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Effects of a Bug-in-the-Ear Intervention to Increase Physical Activity Prompting and Level During Preschool Recess

David Kahan, Virginie Nicaise, Karen Reuben


Teacher prompting is a means to increase preschool children’s physical activity. Twelve 4- and 5-year-olds at one preschool in the southwest U.S. participated in an ABA prompting intervention that utilized a bug-in-the-ear device to signal teachers to prompt sedentary children to increase physical activity level during unstructured recess. RM-ANOVA was used to analyze prompt rate across phases and visual analysis and Tau-U were used to analyze physical activity level (measured by accelerometry and systematic observation) across phases for the entire recess period (i.e., macro analysis). The latter methods were also used to compare accelerometer activity counts pre- and post prompt (i.e., microanalysis). Prompt rate was near zero at baseline; rose greater than 24-fold during intervention; and then dropped to near-baseline level at withdrawal. For observational data, sedentary activity and light and moderate-to-vigorous physical activity (MVPA) were statistically significantly lower and higher, respectively, during the intervention than at baseline/withdrawal. For accelerometry data, only MVPA was statistically significantly higher during the intervention than at baseline/withdrawal. Microanalysis revealed that post prompt physical activity rose and exceeded the light intensity threshold when teachers initiated prompts and rose but did not exceed the light intensity threshold under intervention prompting conditions. Prompting stimulates light physical activity immediately after sedentary activity is detected and decreases overall sedentary activity over an entire recess period.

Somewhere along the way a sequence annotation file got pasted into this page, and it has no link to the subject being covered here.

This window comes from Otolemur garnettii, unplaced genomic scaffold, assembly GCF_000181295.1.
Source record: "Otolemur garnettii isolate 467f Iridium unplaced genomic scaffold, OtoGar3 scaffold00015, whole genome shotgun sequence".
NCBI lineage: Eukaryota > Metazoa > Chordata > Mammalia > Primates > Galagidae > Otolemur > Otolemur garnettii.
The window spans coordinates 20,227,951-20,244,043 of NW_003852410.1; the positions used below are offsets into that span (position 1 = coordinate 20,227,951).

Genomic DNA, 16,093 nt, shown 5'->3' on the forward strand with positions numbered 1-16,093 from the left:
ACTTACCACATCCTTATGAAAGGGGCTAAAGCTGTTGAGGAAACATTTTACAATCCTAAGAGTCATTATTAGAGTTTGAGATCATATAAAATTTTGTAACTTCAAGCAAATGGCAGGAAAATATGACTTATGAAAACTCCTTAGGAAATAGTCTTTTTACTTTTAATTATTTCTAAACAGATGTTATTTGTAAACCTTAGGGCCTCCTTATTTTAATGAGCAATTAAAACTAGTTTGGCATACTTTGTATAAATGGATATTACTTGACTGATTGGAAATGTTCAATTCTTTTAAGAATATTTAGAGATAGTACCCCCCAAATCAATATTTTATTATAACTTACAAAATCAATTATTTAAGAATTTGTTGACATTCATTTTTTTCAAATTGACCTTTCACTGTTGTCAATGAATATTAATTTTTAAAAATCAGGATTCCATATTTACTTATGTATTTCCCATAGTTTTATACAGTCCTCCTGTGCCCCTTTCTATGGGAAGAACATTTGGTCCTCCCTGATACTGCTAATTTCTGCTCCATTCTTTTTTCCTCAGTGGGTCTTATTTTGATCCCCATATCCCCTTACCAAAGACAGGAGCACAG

physical activity; early childhood; cueing; intervention

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